Finding the right bankruptcy lawyer may be the difference between a successful bankruptcy and a nightmare.
Choosing a lawyer you can talk to is critical because the basic bankruptcy bargain is full disclosure in exchange for discharge of debts.
You’ll be disclosing lots of information normally held confidential.
But there’s more.
It’s not just a lawyer you can tell your secrets to.
You need to find a lawyer willing to answer your questions, over and over, if necessary, until you understand the choices that you must make in filing bankruptcy.
Until you understand the issues and the consequences, you can’t play your position on the bankruptcy team.
Choices after deciding to file
Some things, a client doesn’t have to truly understand to file bankruptcy: how the means test works, or doesn’t work, is one of them.
The debtor need only validate some of the information in the form.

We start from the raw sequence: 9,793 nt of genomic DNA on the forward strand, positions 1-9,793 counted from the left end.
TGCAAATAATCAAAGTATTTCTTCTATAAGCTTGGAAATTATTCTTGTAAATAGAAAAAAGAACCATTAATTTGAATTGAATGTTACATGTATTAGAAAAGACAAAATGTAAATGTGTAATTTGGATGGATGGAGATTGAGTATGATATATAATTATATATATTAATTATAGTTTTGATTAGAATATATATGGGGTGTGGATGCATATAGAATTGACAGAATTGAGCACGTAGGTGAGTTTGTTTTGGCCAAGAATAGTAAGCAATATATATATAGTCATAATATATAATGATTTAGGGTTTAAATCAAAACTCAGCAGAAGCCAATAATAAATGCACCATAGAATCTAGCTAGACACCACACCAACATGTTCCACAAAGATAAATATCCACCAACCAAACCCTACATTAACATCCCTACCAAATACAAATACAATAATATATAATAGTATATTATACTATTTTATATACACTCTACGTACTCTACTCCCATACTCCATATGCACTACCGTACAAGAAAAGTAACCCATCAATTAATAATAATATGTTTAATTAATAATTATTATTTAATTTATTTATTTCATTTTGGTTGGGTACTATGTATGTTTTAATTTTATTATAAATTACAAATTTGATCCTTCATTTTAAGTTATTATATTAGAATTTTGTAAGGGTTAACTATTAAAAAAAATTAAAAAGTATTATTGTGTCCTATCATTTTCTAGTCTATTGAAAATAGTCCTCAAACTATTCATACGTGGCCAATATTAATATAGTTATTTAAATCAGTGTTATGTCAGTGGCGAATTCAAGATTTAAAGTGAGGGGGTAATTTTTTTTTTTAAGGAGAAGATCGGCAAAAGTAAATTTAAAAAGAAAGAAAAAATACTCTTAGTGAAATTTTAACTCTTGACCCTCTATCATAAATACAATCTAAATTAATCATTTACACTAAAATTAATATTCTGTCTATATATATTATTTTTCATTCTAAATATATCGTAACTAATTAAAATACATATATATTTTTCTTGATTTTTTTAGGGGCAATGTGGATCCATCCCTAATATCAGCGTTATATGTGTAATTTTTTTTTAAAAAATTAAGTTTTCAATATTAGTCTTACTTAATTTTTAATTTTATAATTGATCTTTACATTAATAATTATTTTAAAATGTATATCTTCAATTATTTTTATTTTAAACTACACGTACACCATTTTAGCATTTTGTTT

But other bankruptcy issues require the client to make choices and perhaps confront risks.
- Is the loan repayment to your parents a recoverable preference?
- Does the recent use of your credit card make you susceptible to the charge of incurring debt by fraud?
- Are you at risk of a UST challenge to your Chapter 7 case as an abuse?
Decisions surrounding these issues are, in the end, the client’s decision. The factors are complex, and in this day of “new” bankruptcy law, sometimes uncertain.
The client needs to feel absolutely comfortable asking their counsel to explain the issue, assess the risks, and explore alternatives with them.
The lawyer needs to be capable of explaining without jargon or presumption.
So I would add to the list of qualities in superior bankruptcy counsel: openness to the layman’s questions.
Great bankruptcy lawyers are willing to restate and reanalyze the options until the client understands. You need to feel comfortable saying you don’t understand and asking that the lawyer try another way to say it.
A technically good bankruptcy lawyer who is not capable of making you a partner in the conduct of the case may end up excluding you from considerations that rightfully belong to you, the client.